Tesla is gearing up to manufacture its cars in China, but one of its primary competitors there says it isn't sweating the competition.
China has always been seen as an attractive market: The sheer number of potential consumers has made it difficult for major companies to ignore the country. Tesla is no different, striking a deal last year to build a factory there.
"I think it's the right step for them, it would reduce their manufacturing and delivery cost," Hsieh said when asked if he felt Tesla would become a threat. "We think that it will be a very competitive market and they need to be here as it's the largest car market in the world. And while it is a threat to us, we think we are more than up to the challenge."
Nio has told investors that it is targeting sales between 20,000 to 30,000 units within 9 months of 2018. So far, the start-up looks to be on track: Hsieh said Nio has already sold out of its first batch of 10,000 orders for the ES8 all-electric sport utility vehicle , which was only launched on Dec. 16.
Nio enjoys an advantage over Tesla due to government support. Hsieh said Tesla has been seeking subsidies or tariff reliefs from China, but he predicted the company will not qualify.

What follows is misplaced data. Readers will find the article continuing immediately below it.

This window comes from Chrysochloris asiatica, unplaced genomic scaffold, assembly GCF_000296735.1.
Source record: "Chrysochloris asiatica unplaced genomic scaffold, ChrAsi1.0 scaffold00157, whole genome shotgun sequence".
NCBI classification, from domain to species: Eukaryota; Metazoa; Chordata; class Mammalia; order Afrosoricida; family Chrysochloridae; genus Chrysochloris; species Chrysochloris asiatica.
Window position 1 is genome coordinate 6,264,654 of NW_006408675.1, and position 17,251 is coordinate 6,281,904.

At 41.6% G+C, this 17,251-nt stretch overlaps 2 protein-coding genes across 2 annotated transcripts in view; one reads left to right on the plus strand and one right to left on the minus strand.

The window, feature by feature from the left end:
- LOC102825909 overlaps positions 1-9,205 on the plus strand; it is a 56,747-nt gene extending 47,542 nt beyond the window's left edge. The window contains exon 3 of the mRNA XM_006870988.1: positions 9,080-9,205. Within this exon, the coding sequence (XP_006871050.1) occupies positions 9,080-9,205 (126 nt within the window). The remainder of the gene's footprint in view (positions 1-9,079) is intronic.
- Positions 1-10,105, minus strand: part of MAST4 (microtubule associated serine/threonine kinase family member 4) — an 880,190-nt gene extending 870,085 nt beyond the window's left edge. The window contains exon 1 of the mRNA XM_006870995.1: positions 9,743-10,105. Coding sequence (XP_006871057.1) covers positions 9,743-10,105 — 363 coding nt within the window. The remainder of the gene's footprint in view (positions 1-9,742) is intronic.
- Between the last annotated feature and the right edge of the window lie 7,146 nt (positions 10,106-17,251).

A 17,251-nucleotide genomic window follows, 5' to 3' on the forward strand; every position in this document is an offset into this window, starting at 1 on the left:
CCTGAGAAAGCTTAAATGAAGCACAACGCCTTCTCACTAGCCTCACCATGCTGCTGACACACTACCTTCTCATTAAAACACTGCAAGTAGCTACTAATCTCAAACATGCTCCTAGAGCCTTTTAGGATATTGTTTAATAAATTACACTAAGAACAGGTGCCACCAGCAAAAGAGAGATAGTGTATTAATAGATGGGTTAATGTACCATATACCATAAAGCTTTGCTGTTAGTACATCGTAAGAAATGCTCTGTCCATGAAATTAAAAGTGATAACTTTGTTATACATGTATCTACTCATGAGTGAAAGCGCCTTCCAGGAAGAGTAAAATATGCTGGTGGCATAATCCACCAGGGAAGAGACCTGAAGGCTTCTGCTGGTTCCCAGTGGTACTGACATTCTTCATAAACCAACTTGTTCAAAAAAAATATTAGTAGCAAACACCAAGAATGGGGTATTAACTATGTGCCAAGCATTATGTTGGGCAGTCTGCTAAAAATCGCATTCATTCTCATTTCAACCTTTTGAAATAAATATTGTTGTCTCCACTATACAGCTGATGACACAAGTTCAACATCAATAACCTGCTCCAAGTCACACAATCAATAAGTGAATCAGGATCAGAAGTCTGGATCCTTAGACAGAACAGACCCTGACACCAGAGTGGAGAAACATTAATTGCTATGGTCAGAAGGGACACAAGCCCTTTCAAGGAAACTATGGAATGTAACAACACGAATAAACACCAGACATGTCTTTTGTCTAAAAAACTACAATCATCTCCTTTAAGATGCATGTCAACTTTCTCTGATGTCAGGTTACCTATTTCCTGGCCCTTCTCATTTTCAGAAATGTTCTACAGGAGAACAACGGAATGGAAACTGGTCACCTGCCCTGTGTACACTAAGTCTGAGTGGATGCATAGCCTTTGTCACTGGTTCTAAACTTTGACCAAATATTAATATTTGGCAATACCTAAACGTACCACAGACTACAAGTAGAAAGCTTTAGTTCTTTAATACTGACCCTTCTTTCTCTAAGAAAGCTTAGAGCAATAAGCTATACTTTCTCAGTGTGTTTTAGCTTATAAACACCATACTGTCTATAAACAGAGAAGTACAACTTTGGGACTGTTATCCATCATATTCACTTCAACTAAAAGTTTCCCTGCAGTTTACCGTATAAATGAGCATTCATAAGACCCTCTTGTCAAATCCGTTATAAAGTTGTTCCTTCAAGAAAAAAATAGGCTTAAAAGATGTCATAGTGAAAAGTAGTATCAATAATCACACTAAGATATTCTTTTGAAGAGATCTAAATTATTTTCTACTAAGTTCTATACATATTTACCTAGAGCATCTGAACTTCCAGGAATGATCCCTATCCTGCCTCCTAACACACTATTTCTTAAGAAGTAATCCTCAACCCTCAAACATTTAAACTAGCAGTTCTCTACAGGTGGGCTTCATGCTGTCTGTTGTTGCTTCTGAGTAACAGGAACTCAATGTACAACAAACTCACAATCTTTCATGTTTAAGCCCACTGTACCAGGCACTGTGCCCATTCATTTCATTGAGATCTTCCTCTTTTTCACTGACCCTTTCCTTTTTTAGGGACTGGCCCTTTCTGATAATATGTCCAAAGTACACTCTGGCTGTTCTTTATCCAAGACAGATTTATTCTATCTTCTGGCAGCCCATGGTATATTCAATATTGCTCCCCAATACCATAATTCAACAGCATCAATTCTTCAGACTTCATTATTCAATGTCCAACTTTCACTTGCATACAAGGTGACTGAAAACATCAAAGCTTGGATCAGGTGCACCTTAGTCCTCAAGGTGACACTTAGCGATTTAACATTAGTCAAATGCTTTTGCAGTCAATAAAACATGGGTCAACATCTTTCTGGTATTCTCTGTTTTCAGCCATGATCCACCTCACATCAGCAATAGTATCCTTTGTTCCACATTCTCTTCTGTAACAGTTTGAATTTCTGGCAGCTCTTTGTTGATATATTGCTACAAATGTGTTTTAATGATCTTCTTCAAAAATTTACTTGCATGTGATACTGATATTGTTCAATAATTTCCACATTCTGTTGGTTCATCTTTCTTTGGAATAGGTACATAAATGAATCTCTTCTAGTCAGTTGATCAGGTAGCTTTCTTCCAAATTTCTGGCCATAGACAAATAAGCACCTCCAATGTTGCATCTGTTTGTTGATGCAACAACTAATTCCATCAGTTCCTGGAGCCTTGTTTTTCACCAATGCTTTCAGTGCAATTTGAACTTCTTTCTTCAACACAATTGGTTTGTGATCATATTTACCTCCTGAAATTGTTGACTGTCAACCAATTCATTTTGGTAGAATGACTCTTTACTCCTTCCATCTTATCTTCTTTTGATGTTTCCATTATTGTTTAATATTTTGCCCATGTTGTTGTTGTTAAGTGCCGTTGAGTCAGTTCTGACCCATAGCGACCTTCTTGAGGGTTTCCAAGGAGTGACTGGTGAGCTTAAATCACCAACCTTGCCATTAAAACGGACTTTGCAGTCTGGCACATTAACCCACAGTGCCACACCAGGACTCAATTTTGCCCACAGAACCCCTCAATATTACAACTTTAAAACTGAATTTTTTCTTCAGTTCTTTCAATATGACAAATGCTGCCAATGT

Nio is subsidized approximately $48,000 Chinese yuan ($7,380) per car from the Chinese government, with additional cuts on a localized city-by-city basis.
When asked about the profitability of his company's vehicles, Hsieh said: "On a gross margin basis, our vehicles will be profitable."
"Out of the box, they will be profitable. We will not sell the vehicles for less than we make it for," he added.
That said, he was also pragmatic in his assessment, noting that it will take Nio several more years to become profitable on a profit and loss basis.
Nio's ES8 is currently retailing for half the price of the Tesla model X.
Hsieh said those companies could eventually become competitors to Nio, but the threat is currently only theoretical.
"Yes, they will be ... but you could ask me this in 2019 or 2020 because we are not here yet," he said. "Everyone is announcing cars but no one has delivered a car except for Tesla and now, hopefully us in the next couple months."
Another Chinese start-up, Byton, has recently announced its entry into the market. Hsieh expressed less optimism about that company's target, predicting its goal of releasing an electric car by 2019 will be delayed.
Hsieh also offered a glimpse into the company's future, highlighting plans for entry into the U.S. market in 2020.
"It will probably be our third car ... we plan to release one car every year," he said, adding that this would take place on a designated "Nio Day" every December.
While there have been talks about an eventual U.S. initial public offering, Hsieh declined to comment to CNBC on the matter.